There was a tragedy in my building last month. At first, my neighbors and I spent the hours following walking around in shock. Not knowing whether to stay or go. The energy hanging heavy like fog on a San Francisco morning. Then something beautiful happened: we bonded. We sat in each other’s apartments and shared stories. We brought each other gifts like blessed sage and fresh flowers. Some baked cookies. Group texts moved from talking about the event itself to sharing pictures of our dogs. This great tragedy strengthened the community and our unified love cleared the darkness.
Community is powerful and important. We often feel separate and alone, but spiritual teachings remind us that this is an illusion. “I”, “me”, “mine” are merely constructs of the brain. Yoga teaches us that we are all aspects of the divine – when a teacher bows at the end class and says “namaste”, they are literally saying, “you and me are one”. The invisible moat isolating us from one another is often self-created.
Other times it is our culture that divides us. I had the privilege of leading a teacher training in Beirut, Lebanon last summer. This was a powerful training on many levels, but the most potent aspect was witnessing people of different politics and religions coming together for a common purpose in a part of the world where this union is often unimaginable. The trainees chose to rise above the manmade stories about their differences and seek the higher truth of their oneness.
Yoga can change this world. It already is. The first tenet of yoga is ahimsa, or being kind to others. When yogis lead by example, they set the tone and energy in their community, which creates a ripple effect throughout the world.
Here are some ways you can build community at your studio:
- Make a friend. That person you have been practicing next to for five years? Introduce yourself one day. True story, I have a group of women who attend my retreats – two of them were practicing next to one another for years before finally speaking, and now they are best friends.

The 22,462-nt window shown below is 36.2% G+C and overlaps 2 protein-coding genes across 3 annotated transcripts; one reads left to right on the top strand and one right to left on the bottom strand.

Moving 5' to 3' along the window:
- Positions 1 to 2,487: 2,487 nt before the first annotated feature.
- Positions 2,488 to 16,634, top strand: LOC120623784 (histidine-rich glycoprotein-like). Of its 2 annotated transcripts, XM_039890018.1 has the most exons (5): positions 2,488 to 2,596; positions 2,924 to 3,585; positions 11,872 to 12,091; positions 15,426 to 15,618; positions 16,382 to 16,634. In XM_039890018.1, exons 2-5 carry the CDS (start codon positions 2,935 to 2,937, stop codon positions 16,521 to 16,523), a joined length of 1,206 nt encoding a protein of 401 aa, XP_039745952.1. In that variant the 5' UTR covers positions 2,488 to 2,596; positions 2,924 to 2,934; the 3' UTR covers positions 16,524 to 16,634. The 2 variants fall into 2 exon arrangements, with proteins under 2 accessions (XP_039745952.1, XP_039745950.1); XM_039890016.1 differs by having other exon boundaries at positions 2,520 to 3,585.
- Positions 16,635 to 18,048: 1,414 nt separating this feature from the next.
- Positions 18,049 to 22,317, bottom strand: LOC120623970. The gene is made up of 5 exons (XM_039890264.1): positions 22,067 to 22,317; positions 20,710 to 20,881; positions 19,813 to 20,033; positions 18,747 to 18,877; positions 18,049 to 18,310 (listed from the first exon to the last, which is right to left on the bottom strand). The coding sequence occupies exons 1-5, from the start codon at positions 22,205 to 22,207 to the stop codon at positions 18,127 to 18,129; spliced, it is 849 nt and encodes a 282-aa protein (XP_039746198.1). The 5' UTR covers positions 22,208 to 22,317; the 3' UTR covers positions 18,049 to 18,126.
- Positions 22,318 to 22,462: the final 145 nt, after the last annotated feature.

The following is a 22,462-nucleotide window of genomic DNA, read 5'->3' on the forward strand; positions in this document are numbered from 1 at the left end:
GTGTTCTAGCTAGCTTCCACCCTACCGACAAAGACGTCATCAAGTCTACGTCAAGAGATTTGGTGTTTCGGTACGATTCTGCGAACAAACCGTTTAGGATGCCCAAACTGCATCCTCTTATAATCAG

- Meet your neighbor. Smile and say hello to the people next to you. Create a welcoming energy. Maybe ask them how they are doing. You don’t need to become someone’s therapist, but a little kindness goes a long way – who knows maybe this will lead to a great friendship (see #1).
- Live from abundance. Classes in Los Angeles are definitely packed and often there’s a panicked rush to get in the door and claim “one’s space”. As a teacher I can assure you that there is always room! Save your energy and allow others to enter the studio first. Or help someone find a spot. If you live open-heartedly and generously, you will be taken care of.
- The late bird gets a spot. Class has started and you see someone slip in looking hurried and lost. Make space not just physically, but also on an energetic level by doing so from a place of welcoming. Smile when you move your mat. Volunteer to do so!
- Continuing Education. Attend workshops, trainings, and retreats. I met my best friend in training, and now I have the honor of witnessing best friendships form amongst my students. Not only will you deepen your personal practice with continuing education, you will deepen your bonds with your fellow students.
“There is no safer refuge, there is no happier place to be than in the place of wishing well.” – Sylvia Boorstein
Click here to explore upcoming teacher trainings around the world, including Beirut, Lebanon.
Sarah Ezrin, E-RYT-500, is an energetic and humorous yoga teacher, writer, and YogaWorks teacher trainer based in Los Angeles. With a profound love of travel, Sarah runs around the globe leading trainings, workshops and retreats. For Sarah, yoga is not about the tricks or the postures; it is about finding one’s center amidst the challenges and chaos of the world. She believes that life is short and that it should be spent laughing, with the people and animals we love, and doing the things we most enjoy, like yoga! Practice with her at several of our LA based studios, or online with myyogaworks.com. For more information on Sarah, visit her website or connect with her on Facebook.